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John J. Wilson, Acting Administrator January 2001

Crimes against Children The Decline in Child Sexual Abuse Cases

Lisa Jones and David Finkelhor



Substantiated Sexual Abuse

Reports of Child Sexual Abuse

Decline in Child Sexual Abuse Greater Than Decline in Physical Abuse or Neglect

Possible Reasons for the Decline



For Further Information



This Bulletin was prepared under grant number 98JNFX0012 from the Office of Juvenile Justice and Delinquency Prevention, U.S. Department of Justice.

Points of view or opinions expressed in this document are those of the author(s) and do not necessarily represent the official position or policies of OJJDP or the U.S. Department of Justice.
The Office of Juvenile Justice and Delinquency Prevention is a component of the Office of Justice Programs, which also includes the Bureau of Justice Assistance, the Bureau of Justice Statistics, the National Institute of Justice, and the Office for Victims of Crime.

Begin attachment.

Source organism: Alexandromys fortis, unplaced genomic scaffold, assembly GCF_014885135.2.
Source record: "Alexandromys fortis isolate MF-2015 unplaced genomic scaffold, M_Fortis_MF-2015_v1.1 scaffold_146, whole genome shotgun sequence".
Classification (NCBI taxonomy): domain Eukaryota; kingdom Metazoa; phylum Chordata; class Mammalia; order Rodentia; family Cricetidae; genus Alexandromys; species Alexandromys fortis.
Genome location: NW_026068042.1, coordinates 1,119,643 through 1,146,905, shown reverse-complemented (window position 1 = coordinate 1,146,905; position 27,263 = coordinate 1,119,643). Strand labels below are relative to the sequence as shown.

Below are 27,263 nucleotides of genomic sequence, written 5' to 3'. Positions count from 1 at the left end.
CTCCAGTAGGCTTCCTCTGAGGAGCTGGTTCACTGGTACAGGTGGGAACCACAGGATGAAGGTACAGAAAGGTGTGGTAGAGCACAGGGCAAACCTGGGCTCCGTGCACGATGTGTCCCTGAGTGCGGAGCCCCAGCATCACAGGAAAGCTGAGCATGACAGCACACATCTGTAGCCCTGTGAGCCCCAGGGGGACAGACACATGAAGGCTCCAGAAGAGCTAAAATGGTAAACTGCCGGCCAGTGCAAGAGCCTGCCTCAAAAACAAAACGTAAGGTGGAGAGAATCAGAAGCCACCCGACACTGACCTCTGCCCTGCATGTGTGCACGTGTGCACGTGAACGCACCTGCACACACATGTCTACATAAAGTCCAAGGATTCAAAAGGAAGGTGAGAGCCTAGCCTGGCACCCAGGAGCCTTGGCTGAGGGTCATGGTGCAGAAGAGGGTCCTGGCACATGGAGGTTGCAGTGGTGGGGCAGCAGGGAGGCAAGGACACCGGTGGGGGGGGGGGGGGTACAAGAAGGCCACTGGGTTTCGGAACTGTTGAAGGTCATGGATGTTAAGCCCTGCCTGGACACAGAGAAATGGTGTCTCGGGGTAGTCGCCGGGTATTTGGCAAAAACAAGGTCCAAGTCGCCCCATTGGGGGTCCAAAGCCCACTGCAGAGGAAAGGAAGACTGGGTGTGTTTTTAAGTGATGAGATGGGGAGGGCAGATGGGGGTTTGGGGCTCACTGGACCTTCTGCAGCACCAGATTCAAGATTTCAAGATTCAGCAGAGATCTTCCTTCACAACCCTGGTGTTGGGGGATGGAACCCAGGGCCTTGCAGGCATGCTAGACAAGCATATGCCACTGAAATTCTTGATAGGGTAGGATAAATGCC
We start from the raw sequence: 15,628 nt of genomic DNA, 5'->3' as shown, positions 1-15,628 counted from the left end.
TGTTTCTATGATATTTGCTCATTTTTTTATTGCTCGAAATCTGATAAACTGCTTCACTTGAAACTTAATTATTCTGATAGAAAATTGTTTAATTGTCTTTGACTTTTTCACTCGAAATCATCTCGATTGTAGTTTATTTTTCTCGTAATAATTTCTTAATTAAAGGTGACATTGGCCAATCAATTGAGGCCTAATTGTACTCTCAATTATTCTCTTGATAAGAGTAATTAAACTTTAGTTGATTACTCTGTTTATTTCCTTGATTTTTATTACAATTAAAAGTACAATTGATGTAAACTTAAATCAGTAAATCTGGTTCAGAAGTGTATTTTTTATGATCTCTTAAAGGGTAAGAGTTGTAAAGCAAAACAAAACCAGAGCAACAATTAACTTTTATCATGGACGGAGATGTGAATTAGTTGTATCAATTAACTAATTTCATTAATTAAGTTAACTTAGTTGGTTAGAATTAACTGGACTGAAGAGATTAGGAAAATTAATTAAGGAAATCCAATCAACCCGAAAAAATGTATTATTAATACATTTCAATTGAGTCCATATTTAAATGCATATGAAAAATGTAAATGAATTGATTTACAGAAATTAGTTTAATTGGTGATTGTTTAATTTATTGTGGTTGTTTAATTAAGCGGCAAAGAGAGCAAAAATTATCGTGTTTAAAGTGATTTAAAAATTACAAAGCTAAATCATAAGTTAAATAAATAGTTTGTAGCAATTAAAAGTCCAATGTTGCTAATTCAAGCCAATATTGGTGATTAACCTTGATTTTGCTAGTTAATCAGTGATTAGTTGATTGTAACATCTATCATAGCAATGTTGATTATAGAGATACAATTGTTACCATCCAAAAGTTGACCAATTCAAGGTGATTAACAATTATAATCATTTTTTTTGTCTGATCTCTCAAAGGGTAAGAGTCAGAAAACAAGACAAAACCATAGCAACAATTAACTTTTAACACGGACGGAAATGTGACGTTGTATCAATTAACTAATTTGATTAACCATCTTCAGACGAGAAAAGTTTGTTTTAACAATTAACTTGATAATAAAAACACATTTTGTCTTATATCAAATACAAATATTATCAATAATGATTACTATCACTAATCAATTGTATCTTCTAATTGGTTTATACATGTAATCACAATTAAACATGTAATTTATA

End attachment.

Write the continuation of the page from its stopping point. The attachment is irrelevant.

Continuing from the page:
From the Administrator

While recent reductions in juvenile crime—offenses by youth—have generated some media coverage, the decline in child sexual abuse— offenses against youth—has received far less attention. Yet, we know that the sexual exploitation of children can have significant impact on its victims and even contribute to an intergenerational cycle of violence and abuse.

Child protective services agencies report that the increases in child sexual abuse that marked the 1980s were followed by a protracted period of substantial declines in the 1990s. From 1992 to 1998, for example, substantiated cases of child sexual abuse decreased by nearly a third.

A critical, and largely unexamined, question is why? Using data from the National Child Abuse and Neglect Data System and other sources, this Bulletin describes declines in both reported and substantiated child sexual abuse from the early 1990s and identifies possible factors influencing those declines. The policy implications suggested by the decrease in child sexual abuse are also explored.

Further research is needed to better understand the reasons why child sexual abuse has declined. This Bulletin, however, will enhance our knowledge of this noteworthy trend and its potential causes and effects.

John J. Wilson
Acting Administrator



This Bulletin was prepared by Lisa M. Jones, Ph.D., Research Fellow, Crimes against Children Research Center, University of New Hampshire; and David Finkelhor, Ph.D., Professor of Sociology, and Director, Crimes against Children Research Center, University of New Hampshire.

NCJ 184741

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